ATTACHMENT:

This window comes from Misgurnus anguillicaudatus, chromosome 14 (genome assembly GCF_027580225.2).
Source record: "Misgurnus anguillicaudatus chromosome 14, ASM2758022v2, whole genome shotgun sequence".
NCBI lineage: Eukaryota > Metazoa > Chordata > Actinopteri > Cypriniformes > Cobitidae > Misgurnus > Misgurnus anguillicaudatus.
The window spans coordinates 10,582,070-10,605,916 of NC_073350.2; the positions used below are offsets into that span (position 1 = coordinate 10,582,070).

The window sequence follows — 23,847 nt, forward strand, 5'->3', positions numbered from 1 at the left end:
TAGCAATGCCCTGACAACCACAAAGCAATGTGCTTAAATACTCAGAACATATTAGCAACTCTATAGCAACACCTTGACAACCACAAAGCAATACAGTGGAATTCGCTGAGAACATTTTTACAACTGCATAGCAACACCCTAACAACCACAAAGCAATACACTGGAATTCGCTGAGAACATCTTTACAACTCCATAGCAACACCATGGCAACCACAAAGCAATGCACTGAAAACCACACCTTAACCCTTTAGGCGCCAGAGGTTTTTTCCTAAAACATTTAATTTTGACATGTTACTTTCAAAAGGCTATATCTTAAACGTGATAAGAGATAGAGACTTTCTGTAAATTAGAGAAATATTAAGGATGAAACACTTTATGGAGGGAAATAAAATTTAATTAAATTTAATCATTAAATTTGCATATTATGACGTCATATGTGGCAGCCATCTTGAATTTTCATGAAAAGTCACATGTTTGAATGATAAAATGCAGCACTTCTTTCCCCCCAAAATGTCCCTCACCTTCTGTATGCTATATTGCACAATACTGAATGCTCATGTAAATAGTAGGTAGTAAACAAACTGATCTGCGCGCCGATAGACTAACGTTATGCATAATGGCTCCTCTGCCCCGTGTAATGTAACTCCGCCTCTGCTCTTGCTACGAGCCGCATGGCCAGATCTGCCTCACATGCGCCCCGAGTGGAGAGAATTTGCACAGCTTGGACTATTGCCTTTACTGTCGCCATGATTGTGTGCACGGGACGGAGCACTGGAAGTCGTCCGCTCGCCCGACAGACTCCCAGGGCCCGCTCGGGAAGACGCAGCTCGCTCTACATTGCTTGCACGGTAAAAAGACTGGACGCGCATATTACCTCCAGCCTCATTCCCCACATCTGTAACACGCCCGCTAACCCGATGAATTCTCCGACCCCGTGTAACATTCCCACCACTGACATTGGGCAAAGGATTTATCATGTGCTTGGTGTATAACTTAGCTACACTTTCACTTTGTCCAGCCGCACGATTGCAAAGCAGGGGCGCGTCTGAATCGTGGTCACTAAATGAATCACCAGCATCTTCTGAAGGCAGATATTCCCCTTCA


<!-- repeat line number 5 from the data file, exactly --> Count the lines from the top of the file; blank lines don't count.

The window sequence follows — 23,847 nt, forward strand, 5'->3', positions numbered from 1 at the left end: